In the state of Texas, particularly Fort Bend County, firearms are commonplace in households. You may recall during the historic flooding in Houston during Hurricane Harvey, Ft. Bend County Sheriff Troy Nehls stood by the second amendment and the rights of homeowners in response to looting in disaster situations. Nehls was quoted sharing a harsh warning, “The residents of Ft. Bend County support the 2nd Amendment and many of them are armed. My caution to the looters out there…you may want to stay out of Ft. Bend County because there’s a potential possibility you can leave this count in a body bag.”
Sheriff Nehls’ quote raises an important question around what would happen if you were involved in a situation that causes you to use deadly force with a weapon for protection. What should you do? What liability do you have?
Deadly force is the use of force which is likely to cause serious bodily injury or death to another person. It’s an act of recourse chosen when an imminent threat cannot be subdued with means lesser than harming an assailant. Firearms, bladed weapons, explosives, and vehicles are among those weapons the use of which is considered deadly force. The use of non-traditional weapons in an offensive manner, such as a baseball bat, sharp pencil, tire iron, or other, may also be considered deadly force.
SugarLand, TX attorney Shawn McDonald from SMB Criminal Defense Lawyers shares his #1 piece of advice if you are involved in a defense situation. If you are in a scenario which garnered the use of deadly force, it’s probably because the other person is armed and had the intent to harm you.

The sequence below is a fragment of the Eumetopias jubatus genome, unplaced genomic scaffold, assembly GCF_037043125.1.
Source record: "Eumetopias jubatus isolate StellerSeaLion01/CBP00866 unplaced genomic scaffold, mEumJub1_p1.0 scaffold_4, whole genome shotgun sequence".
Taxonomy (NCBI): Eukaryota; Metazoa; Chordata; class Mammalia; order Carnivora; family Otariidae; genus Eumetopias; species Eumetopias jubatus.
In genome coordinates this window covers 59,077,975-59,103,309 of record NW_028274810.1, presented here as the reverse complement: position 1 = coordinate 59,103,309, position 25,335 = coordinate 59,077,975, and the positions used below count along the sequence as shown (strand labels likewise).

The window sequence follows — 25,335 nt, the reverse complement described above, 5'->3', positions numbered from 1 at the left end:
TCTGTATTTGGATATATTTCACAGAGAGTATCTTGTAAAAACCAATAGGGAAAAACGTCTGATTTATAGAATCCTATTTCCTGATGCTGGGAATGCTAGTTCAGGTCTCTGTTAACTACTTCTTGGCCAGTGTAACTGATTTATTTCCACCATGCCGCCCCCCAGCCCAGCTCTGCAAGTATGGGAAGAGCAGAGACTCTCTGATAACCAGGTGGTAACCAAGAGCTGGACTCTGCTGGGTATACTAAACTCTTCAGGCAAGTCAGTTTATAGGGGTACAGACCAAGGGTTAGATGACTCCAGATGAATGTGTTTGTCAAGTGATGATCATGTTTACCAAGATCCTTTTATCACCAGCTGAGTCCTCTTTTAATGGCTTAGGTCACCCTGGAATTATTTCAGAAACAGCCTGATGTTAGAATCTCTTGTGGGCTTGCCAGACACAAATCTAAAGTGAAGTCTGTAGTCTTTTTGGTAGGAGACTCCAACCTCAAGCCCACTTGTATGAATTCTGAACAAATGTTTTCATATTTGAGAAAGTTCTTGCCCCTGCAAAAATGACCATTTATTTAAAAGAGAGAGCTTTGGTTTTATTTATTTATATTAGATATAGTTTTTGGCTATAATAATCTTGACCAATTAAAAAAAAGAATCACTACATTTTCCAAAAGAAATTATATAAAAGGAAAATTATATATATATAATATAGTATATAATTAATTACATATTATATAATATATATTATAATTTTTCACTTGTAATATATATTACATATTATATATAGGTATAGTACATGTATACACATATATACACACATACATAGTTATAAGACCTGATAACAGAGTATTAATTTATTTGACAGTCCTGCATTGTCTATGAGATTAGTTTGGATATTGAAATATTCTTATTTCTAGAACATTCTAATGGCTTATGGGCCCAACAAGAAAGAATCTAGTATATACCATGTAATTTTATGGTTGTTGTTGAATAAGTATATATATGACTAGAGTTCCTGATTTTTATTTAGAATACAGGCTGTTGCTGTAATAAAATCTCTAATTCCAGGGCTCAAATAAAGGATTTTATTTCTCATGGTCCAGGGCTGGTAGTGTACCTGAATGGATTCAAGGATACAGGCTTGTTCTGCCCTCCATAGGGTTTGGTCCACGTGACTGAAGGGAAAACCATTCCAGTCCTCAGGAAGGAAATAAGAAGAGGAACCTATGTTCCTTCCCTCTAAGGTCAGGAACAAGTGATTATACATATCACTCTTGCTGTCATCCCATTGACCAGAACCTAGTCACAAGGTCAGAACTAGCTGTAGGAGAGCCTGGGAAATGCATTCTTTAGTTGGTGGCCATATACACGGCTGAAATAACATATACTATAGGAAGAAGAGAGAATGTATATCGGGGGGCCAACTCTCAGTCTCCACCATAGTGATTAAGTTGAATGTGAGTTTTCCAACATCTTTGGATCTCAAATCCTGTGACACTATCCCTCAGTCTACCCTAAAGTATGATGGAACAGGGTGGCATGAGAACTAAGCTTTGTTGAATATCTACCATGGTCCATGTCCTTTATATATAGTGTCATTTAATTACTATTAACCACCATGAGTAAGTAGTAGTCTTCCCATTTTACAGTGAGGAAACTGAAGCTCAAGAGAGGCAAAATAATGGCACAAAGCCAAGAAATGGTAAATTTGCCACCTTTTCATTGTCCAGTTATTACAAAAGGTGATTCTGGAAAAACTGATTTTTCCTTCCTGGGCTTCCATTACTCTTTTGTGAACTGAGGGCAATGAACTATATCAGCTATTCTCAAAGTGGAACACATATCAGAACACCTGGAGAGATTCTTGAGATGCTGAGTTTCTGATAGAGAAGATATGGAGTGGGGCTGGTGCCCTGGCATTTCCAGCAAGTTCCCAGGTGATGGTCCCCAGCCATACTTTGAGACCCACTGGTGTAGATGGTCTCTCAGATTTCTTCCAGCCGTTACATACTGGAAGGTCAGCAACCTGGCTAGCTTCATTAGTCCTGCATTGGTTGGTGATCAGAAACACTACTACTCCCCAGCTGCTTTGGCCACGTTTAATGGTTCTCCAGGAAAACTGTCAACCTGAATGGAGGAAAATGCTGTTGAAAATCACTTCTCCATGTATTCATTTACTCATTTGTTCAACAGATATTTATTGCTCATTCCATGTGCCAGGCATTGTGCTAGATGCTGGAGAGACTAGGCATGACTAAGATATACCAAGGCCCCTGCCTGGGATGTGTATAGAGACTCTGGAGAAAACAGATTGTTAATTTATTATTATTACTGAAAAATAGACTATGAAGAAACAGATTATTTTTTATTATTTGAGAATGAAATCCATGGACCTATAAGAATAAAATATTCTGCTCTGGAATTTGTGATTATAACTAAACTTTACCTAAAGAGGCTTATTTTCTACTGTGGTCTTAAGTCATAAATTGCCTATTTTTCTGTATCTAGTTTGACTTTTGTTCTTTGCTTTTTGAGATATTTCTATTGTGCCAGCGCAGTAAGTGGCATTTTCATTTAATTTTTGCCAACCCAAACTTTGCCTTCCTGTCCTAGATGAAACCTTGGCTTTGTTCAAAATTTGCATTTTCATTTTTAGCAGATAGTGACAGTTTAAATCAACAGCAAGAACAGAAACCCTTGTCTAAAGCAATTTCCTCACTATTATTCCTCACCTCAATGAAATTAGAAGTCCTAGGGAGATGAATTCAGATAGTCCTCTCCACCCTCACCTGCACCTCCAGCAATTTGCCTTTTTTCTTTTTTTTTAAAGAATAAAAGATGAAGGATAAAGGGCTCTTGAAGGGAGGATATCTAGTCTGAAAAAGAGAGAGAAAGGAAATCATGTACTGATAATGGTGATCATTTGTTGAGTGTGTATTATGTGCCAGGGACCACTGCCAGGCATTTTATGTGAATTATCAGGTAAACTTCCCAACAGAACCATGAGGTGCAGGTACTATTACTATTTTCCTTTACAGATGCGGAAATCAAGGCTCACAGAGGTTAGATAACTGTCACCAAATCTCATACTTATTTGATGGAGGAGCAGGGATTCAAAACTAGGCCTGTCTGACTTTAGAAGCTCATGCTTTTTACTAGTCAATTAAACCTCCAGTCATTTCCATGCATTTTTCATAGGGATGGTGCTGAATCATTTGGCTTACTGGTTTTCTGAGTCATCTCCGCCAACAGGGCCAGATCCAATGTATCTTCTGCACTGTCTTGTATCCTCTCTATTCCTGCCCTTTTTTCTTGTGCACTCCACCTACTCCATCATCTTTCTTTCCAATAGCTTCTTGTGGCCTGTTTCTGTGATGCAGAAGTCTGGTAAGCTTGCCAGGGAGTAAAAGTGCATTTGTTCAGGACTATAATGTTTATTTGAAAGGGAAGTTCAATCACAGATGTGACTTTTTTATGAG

Here’s what you do:
- Leave immediately. If you have stopped the assailant (whether injured or dead), leave immediately. Get yourself, your family, or whoever is involved away from the scene. You do not know if the assailant will awake and resume the threat towards you.
- Call 911. After leaving, call 911 and explain you’ve been in a shooting and you are unaware if the assailant is incapacitated or dead. Explain that the assailant was armed and you had to flee for your own safety.
Despite what you might have learned in gun safety courses, it’s the job of EMS and police to serve as rescue, not yours. As McDonald states, “You are not in the rescue business, you are in the protect your family business.” McDonald also advises resorting to other options besides harming another individual. If there are alternative ways to avoid a deadly situation – do it. You should only choose deadly force as a last resort.